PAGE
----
Blood doping/boosting ins&outs

Oct 16, 2010
Reference thread for blood doping, which means all forms of (legal, illegal, semi-legal) blood boosting, across sports, across nationalities, and across eras.

I'm personally particularly interested in the questions of feasibility, spread and types of blood doping in the 60s, 70s and 80s, and even more particularly in the use of blood transfusions in cycling (particularly GTs) in the 70s and 80s.

Taking this from the Lemond thread:
djpbaltimore said:
sniper said:
thanks, MI, very clarifying.

I'm still confused about djpbaltimore's description of homologous transfusion as containing a 'real risk'.
If a qualified doctor takes all the necessary steps, compatibility testing, screening for any alloantibodies, etc., and both the donor and recipient are perfectly healthy people, what kind of risks are we realistically left with?
You are not understanding the immunology of transfusions. Every transfusion runs the risk of a person developing an allergy to the donor blood which it sees as 'non-self'. But it is like the example of poison ivy where the first exposure leads to sensitization, but no overt symptoms. A second exposure would potentially lead to a systemic allergic reaction. This has nothing to do with screening before the transfusion, whether the people involved are healthy, or whether a doctor was present during the transfusion. Since repeated transfusions from the same donor are not typically done for the fear of allergy, there will be no stats to determine the exact degree of risk. But speaking as an Immunologist, repeated transfusions without white blood cell depletion from a single source is foolish and dangerous. It would be much preferable to vary the source of the donor blood, or as most riders later discovered; to use their own.
thanks, djp, for clarifying.
So are you saying white blood cell depletion makes repeated transfusions from one and the same donor safe?
Was white blood cell depletion possible in the 80s?
Leukoreduction was not universally done until the late 1990s. The US FDA made an advisory in 1998, but it is not mandatory in the USA even now. Places like Canada have made it mandatory for all transfusions. The main reason is safety as you will have less possibility for allergic sensitization. WBCs have more antigens (HLA proteins etc) than RBCs. Many viruses are also cell associated like EBV or CMV, so it also decreases the risk of viral spread from donor to recipient. But with the proper lab equipment and resources, the methodology is not difficult (just not very cheap). It was already being discussed in the late 1950s.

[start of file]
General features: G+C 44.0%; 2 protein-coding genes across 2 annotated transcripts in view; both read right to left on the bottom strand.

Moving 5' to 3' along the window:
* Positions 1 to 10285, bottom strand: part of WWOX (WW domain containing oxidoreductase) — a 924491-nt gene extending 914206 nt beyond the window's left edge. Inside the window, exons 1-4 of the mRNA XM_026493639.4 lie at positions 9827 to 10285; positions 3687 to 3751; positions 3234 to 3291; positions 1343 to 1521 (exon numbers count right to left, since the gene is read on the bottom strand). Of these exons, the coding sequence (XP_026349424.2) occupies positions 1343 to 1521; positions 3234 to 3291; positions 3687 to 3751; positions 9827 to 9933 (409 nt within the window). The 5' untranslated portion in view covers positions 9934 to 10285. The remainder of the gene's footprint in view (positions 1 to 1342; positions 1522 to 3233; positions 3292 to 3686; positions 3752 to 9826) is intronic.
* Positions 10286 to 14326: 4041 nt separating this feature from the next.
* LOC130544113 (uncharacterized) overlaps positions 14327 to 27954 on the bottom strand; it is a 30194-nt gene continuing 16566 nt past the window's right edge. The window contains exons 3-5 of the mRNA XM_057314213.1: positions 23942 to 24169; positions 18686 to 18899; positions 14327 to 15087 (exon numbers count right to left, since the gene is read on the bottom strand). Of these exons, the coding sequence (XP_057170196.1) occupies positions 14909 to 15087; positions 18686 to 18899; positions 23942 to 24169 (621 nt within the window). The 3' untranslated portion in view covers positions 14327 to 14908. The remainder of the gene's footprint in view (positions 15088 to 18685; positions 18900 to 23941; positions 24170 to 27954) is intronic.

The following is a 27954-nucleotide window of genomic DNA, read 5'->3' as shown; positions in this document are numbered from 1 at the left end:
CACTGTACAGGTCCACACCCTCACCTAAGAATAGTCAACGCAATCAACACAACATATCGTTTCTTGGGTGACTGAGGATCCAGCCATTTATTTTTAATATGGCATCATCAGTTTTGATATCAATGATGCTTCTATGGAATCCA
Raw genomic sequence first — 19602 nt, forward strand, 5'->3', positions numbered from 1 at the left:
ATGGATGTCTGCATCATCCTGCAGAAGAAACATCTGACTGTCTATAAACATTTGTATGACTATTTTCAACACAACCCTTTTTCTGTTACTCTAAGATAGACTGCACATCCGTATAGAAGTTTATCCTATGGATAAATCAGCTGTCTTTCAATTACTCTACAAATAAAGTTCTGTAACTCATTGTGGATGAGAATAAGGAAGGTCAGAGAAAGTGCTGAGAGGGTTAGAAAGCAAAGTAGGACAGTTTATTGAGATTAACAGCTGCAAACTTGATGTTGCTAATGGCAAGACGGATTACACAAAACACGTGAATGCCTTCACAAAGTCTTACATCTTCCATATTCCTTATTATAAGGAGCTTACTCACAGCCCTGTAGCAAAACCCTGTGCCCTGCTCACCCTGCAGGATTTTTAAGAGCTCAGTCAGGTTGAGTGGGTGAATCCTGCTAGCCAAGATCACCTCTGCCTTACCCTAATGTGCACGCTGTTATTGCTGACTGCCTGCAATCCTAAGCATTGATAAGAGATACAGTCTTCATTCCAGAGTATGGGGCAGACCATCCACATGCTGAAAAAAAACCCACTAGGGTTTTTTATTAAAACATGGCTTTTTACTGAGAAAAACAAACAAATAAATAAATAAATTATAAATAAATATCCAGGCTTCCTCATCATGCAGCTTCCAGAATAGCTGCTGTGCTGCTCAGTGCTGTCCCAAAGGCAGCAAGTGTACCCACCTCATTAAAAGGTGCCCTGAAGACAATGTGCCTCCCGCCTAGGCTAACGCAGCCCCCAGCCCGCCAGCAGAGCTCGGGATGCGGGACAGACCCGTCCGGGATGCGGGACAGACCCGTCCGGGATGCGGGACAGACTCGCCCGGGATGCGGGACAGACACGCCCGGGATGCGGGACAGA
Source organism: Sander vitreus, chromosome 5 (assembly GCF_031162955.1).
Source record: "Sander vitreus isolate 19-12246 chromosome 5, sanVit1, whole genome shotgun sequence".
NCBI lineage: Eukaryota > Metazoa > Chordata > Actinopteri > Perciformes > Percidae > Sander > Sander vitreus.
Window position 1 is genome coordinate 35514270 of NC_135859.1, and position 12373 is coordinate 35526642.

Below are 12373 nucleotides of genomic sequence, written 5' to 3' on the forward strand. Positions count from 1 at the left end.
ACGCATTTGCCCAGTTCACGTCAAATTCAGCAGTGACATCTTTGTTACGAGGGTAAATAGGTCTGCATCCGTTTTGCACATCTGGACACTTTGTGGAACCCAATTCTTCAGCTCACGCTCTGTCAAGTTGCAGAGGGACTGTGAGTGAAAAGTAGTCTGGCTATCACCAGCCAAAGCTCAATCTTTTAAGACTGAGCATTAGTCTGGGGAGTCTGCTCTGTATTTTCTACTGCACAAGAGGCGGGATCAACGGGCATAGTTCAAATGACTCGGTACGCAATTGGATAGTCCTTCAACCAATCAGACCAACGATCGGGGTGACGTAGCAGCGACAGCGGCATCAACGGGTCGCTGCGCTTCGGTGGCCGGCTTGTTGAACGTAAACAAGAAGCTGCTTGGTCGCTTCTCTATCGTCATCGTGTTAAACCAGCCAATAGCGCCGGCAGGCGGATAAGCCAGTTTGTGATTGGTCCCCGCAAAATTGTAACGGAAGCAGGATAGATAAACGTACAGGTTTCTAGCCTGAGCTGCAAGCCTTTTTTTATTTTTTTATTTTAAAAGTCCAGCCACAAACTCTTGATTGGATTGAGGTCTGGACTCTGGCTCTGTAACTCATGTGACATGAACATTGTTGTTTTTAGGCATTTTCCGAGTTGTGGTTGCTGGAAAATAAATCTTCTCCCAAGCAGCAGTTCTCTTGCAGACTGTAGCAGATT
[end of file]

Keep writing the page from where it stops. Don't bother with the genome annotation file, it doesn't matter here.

Patients who receive multiple transfusions of blood may be isoimmunized to the leukocytes and probably also the platelets in the transfused blood..... such transfusion reactions..... can be prevented by removal of the buffy coat prior to administration of blood.

Current protocols eliminate about 99.995% of WBCs. I don't know the efficacy of older methods. But it would make it safer in this particular example.
Oct 16, 2010
fascinating, thanks.

Later, in the 1980s, advancement in technology led to the development of the first generation cellulose acetate filters, with a leukocyte removal efficiency of 98 percent.
The link also explains some complications that could occur with leukoreduction in the 80s, but it surely seems it was already possible.

Assuming for the argument that Lemond's team wanted to do leukreduction during a GT, what in your view would have been the major risk factor?
Oct 16, 2010

jmdirt said:
I know that athletes have used/use homologous (allogenic), but isn't autologous the preferred method because it eliminates potential issues?

an argument against the (widespread) use of blood transfusions during GTs in the 70s and (early) 80s is that refrigeration/preservation of ones own blood during three-plus weeks would have been too difficult to organize logistically in that period.
Imo that is still open to discussion, but if it was indeed the case, it might mean that some riders may have experimented with homologous transfusions instead, because refrigeration is not an issue there.
It is really easy to determine whether a person has two types of red blood cells in their body. (Hello Tyler Hamilton!). Autologous transfusion is much harder to detect in a lab test. I don't know if autologous became the preferred option out of safety or to beat the test. Probably the latter. Going from arm to arm would be the more straightforward approach, but it is not without medical risks.

The resulting method allowed to clearly identify mixed red blood cell populations in homologous blood transfusion samples containing 0.3 - 2.0 % of donor blood.



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